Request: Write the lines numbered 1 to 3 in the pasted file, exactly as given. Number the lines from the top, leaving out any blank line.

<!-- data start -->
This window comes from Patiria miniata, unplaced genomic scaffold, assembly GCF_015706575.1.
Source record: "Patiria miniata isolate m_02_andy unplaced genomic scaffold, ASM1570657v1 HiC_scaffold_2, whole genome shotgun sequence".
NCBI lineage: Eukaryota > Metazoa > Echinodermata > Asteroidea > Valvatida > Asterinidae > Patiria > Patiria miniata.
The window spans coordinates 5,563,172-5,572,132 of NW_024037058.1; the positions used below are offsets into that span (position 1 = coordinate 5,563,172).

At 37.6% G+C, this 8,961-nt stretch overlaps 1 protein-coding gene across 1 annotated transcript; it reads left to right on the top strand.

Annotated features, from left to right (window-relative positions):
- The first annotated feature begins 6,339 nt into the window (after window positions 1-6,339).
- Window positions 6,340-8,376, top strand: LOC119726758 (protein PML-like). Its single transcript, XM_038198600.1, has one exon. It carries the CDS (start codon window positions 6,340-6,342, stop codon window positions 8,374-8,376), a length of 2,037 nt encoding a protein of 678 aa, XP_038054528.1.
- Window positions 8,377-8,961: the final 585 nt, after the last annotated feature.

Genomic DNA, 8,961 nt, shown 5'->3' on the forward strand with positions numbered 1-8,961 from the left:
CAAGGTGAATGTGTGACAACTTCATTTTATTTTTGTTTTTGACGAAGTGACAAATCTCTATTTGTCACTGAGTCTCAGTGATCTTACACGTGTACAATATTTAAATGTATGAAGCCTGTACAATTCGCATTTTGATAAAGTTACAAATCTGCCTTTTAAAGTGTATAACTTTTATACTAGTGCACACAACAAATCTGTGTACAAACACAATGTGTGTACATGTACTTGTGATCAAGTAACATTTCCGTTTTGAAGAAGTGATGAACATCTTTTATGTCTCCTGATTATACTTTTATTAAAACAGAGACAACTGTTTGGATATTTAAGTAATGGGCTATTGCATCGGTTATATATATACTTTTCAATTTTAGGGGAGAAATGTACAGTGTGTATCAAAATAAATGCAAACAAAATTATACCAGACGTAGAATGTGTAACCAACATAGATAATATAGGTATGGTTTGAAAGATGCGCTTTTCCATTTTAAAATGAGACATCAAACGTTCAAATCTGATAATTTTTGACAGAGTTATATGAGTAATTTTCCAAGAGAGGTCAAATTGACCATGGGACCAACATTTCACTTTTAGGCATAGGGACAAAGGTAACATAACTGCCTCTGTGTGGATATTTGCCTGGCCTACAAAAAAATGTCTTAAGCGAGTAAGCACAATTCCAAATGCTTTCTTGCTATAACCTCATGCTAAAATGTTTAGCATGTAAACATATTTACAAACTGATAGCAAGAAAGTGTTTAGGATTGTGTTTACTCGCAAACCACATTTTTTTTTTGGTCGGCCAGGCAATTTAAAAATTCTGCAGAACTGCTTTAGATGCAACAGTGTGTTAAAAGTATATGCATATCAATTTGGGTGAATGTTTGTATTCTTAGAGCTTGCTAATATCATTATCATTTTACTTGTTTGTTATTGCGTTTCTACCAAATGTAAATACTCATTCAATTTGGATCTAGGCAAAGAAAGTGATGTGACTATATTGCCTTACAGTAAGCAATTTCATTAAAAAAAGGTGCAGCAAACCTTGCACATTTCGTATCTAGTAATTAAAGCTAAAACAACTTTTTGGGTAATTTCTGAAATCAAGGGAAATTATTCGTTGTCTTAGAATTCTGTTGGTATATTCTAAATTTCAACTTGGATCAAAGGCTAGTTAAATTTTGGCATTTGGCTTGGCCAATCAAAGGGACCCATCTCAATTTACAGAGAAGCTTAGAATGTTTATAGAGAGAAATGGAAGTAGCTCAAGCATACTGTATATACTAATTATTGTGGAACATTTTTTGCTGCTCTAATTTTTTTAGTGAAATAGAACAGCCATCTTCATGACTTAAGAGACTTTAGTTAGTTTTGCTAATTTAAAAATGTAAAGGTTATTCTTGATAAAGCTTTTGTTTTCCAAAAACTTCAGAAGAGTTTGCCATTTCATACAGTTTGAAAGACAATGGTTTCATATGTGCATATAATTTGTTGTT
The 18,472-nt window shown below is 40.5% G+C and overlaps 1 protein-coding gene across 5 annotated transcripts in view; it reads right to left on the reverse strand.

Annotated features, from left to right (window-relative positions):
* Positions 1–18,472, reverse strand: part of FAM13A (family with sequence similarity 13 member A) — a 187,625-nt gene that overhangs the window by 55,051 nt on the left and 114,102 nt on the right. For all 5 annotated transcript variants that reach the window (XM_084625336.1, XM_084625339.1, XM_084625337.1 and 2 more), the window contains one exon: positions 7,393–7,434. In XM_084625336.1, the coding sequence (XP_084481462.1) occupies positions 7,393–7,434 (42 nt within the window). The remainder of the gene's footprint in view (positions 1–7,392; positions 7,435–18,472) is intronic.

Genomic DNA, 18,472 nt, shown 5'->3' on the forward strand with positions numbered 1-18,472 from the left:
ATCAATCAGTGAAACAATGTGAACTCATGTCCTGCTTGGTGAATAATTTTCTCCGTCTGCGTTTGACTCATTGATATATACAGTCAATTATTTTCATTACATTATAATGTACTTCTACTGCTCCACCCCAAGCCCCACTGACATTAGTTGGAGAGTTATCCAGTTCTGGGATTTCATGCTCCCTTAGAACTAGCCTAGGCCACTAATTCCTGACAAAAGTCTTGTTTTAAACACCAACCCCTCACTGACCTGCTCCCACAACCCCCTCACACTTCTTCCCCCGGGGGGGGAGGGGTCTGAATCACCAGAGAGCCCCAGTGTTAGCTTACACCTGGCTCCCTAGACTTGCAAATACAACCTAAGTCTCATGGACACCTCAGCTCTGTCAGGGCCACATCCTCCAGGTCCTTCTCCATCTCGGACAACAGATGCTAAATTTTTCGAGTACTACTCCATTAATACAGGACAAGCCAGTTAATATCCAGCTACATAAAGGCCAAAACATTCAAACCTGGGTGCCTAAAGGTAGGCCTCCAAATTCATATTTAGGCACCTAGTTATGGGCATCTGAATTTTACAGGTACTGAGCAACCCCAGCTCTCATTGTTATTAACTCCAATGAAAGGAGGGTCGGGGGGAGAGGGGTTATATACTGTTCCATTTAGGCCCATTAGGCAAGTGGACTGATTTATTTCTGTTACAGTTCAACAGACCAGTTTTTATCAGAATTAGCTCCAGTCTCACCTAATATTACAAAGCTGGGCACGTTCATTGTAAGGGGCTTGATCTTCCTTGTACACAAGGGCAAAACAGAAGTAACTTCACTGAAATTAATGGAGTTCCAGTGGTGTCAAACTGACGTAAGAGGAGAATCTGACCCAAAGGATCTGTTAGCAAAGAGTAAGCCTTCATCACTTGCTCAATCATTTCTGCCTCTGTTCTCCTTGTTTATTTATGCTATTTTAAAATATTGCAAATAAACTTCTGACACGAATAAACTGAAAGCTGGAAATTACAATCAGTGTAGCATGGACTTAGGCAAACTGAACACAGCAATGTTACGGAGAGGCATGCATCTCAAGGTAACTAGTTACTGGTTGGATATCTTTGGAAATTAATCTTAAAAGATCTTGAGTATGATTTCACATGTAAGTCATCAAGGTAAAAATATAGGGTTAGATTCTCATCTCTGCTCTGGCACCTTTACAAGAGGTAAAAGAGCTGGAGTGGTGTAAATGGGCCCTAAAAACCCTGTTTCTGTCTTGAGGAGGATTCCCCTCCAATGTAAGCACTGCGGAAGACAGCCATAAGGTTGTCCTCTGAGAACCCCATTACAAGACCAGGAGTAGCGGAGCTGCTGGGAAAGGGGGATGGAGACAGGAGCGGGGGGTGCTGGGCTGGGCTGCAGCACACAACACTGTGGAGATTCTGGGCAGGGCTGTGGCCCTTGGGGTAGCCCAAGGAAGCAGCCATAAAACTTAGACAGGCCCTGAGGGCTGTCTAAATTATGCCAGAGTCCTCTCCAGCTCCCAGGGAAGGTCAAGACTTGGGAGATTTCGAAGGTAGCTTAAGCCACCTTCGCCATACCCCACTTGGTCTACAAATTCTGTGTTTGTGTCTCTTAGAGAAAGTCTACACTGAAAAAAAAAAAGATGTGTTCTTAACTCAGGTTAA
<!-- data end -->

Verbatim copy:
This window comes from Patiria miniata, unplaced genomic scaffold, assembly GCF_015706575.1.
Source record: "Patiria miniata isolate m_02_andy unplaced genomic scaffold, ASM1570657v1 HiC_scaffold_2, whole genome shotgun sequence".
NCBI lineage: Eukaryota > Metazoa > Echinodermata > Asteroidea > Valvatida > Asterinidae > Patiria > Patiria miniata.